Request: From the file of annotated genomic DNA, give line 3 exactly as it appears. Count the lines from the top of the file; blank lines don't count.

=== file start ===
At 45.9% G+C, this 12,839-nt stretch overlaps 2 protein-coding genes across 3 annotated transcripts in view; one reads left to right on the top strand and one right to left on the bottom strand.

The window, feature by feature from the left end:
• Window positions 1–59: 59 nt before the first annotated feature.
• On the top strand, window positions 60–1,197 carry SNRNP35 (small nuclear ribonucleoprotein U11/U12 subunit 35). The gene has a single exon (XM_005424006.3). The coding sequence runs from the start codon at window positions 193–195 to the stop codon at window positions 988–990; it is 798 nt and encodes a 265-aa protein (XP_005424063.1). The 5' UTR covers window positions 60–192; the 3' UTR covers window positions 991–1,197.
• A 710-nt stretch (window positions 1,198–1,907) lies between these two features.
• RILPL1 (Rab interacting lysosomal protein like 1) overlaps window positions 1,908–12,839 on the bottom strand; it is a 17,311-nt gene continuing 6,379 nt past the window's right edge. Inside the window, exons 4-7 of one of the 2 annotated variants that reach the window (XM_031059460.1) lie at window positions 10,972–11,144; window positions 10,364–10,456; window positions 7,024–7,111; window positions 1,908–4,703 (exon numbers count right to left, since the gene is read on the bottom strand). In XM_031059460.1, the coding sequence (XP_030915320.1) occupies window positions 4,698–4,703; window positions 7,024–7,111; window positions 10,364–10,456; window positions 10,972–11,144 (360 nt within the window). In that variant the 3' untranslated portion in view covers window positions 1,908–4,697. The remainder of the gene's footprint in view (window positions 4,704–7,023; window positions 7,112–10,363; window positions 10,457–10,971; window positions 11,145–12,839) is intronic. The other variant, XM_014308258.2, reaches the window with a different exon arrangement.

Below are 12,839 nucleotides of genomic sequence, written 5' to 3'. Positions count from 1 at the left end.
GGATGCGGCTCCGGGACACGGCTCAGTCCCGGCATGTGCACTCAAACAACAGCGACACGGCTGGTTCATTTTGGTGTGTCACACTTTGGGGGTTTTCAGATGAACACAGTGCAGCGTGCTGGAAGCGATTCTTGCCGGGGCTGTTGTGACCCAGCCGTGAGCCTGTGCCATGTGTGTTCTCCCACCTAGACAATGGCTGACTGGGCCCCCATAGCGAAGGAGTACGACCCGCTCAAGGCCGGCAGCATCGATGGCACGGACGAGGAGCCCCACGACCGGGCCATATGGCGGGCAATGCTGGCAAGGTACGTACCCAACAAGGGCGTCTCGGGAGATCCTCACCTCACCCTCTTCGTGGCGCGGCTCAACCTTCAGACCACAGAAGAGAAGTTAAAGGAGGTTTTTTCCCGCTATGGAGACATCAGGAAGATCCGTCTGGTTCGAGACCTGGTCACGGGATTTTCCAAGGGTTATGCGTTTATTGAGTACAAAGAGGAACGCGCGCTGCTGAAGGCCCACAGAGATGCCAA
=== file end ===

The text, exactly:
• Window positions 1–59: 59 nt before the first annotated feature.